Blu-ray/DVD review: “Nomadland” (2020)

“Nomadland” (2020)


Running Time: 104 minutes

Written by: Chloé Zhao based on Nomadland: Surviving America in the Twenty-First Century by Jessica Bruder

Directed by: Chloé Zhao

Featuring: Frances McDormand, David Strathairn, Linda May and Swankie

Bob: “One of the things I love most about this life is that there’s no final goodbye. You know, I’ve met hundreds of people out here and I don’t ever say a final goodbye. I always just say, “I’ll see you down the road.” And I do. And whether it’s a month, or a year, or sometimes years, I see them again.”

Released on Blu-ray and DVD is the critically acclaimed drama “Nomadland” (2020) based on the book of the same name that delves into a class of people who live in their vehicles following work around parts of the US. Many have either lost jobs, homes, families or all three and are making livings any way they are able in most cases forming tight nit groups of friends with similar aims. This movie sets out to give these people a voice and show a way of life that works for them and illustrates clearly the changing nature of the US both economically and socially.

One of the great aspects of “Nomadland” is that it has been produced, directed and features mostly people who in the past have had no real voice in popular culture. With the advent of the pandemic, the reduced number of films being released over the past year or so and a release strategy that meant many people actually watched it, this meant that it had a very high profile leading to many awards and love from critics and audiences alike.

“Nomadland” is based around Fern who in 2011 loses her job after the US Gypsum plant in Empire, Nevada, shuts down; she had worked there for years along with her husband, who recently died. Fern decides to sell most of her belongings and purchases a van to live in and travel the country searching for work. She takes a seasonal job at an Amazon fulfillment center through the winter. The plot and narrative of “Nomadland” is really framed as a road movie, one of the classic genres in US cinema. Throughout the film we stay with Fern entirely living through her eyes and experiences which are good, bad, uplifting, depressing and hopeful. We encounter other travellers and some have more of an effect on Fern than others which is one of the points of the film.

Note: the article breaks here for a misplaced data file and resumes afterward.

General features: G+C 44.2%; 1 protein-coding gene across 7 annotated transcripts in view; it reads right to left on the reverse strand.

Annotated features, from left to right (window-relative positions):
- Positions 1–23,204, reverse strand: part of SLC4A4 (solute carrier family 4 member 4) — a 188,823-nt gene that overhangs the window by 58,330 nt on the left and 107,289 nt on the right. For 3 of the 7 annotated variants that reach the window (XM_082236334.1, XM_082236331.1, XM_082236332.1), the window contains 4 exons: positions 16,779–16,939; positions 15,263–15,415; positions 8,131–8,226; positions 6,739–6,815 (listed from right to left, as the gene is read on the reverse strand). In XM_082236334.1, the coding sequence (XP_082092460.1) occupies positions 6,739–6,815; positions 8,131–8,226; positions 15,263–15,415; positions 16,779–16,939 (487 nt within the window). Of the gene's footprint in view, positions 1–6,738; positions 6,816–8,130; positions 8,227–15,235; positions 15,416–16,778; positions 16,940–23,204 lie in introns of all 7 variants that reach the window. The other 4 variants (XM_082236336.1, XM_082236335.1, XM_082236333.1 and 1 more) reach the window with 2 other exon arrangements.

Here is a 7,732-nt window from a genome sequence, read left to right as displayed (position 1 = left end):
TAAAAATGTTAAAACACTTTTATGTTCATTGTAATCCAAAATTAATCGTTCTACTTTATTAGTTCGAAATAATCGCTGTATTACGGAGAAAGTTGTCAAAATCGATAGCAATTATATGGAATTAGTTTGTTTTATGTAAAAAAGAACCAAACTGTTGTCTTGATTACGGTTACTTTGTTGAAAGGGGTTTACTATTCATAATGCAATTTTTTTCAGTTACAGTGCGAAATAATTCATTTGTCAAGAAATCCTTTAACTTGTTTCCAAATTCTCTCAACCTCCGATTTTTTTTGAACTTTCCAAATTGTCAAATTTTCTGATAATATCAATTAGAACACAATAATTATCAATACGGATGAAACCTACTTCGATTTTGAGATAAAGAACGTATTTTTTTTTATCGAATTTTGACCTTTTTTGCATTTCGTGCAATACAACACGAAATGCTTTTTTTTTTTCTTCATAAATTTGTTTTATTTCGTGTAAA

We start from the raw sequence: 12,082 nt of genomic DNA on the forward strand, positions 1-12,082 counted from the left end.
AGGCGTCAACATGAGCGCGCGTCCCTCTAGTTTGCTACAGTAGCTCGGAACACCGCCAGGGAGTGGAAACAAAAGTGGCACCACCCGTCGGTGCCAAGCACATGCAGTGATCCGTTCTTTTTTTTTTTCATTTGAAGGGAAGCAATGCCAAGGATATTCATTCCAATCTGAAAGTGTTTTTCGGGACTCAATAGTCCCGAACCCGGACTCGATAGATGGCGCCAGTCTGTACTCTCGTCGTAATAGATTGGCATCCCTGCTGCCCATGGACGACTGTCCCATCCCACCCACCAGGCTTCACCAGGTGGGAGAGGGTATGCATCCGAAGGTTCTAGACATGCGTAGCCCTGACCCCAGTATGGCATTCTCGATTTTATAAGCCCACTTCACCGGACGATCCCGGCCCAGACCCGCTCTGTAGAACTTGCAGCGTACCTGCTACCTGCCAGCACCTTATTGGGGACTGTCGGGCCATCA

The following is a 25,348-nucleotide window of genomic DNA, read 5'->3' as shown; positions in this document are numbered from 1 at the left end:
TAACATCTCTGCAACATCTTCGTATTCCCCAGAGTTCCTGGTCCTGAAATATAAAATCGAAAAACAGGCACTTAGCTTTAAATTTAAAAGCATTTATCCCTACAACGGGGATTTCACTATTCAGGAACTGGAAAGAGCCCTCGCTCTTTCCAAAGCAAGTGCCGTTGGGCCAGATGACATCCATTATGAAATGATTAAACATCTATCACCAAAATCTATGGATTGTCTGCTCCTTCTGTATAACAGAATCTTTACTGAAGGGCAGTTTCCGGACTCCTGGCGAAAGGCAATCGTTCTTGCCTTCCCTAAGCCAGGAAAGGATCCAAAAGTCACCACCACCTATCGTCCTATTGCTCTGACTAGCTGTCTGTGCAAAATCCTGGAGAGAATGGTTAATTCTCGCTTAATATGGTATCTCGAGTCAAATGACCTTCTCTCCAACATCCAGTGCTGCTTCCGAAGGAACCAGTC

Written, edited, co-produced and directed by Chloé Zhao “Nomadland” is a testament to her work and perseverance but is told with a compassion and understanding that belies her relative inexperiance but this makes it a must watch. Zhao has written and directed two other features but “Nomadland” is such a step up in quality and understanding that it is no wonder she won two Oscars this year for it and nominated for two others. The film also has not only filmic in every sense of the word but because of two factors those being location shooting as well as real people being cast this also feels like a documentary, this is something that works well making it an almost unique feat, think Larry Clark’s “Kids” (1995) which did something similar.

This film would not be possible without the central performance of Frances McDormand who as Fern portrays a woman who knows what she wants but has trouble finding a way to get it, whilst she eschews company she cannot do what she wants without help, so it is great when she meets others of whom she needs help or when she can offer help. This is a truly touching performance and one that is less caustic than previous which for me is a welcome change, that is not to say that she cannot be cutting but in many of McDormand’s performances she is self assured and almost all knowing believing she is right but here she is out on a limb at times completely lost, I enjoyed that in a number of ways. Her main supporting co-star is David Strathairn who does everything so well that it is obvious he is a great actor. The rest if the cast is rounded out by real people that live this life for real so it feels right and this only aid the performances of all the actors.

“Nomadland” was nominated for six Oscars eventually winning three and well deserved they were for a film that has to be one of the best of the past eighteen months. It clearly illustrates the transient nature of life in the US and the way life can change without any real warning. The movie also reflects the politics of the time when it was made and possibly why someone like Trump was able to ascend the Presidency which again clearly indicates why people in hardship should be looked after and not left to fend for themselves. While not a film that offers any real solution it does show that we as people need each other to survive and to get on when we find it difficult. I recommend this movie highly and it is easily rewatchable.

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